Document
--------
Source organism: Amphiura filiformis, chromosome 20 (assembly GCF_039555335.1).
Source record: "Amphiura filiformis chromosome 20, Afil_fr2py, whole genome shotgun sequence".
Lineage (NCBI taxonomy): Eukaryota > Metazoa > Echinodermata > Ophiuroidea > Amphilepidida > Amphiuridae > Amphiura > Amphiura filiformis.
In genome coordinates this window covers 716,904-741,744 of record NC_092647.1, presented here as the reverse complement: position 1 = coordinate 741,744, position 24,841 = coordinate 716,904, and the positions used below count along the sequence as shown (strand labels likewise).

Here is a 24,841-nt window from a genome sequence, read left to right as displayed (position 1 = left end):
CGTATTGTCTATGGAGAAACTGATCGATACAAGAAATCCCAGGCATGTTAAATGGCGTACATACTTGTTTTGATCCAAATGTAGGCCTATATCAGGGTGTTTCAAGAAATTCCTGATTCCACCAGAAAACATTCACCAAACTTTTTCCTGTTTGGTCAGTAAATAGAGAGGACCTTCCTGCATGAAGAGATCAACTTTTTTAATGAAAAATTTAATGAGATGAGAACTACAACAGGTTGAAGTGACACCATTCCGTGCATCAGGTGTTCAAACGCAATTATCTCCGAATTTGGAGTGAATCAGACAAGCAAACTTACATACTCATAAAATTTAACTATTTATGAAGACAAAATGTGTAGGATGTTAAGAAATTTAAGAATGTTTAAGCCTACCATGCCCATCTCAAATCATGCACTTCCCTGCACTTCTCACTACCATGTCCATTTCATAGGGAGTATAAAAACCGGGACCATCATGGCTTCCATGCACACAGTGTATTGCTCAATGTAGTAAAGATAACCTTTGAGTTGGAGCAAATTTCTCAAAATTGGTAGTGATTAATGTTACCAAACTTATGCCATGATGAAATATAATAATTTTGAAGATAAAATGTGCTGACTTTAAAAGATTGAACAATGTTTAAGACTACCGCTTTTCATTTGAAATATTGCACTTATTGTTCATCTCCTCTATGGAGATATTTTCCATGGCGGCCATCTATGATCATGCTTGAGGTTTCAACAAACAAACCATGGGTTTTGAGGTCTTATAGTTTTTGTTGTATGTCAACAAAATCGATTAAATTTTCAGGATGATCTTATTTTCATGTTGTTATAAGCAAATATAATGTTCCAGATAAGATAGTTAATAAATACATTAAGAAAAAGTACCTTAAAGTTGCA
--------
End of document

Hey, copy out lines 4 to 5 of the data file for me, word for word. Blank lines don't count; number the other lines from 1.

In genome coordinates this window covers 716,904-741,744 of record NC_092647.1, presented here as the reverse complement: position 1 = coordinate 741,744, position 24,841 = coordinate 716,904, and the positions used below count along the sequence as shown (strand labels likewise).

Here is a 24,841-nt window from a genome sequence, read left to right as displayed (position 1 = left end):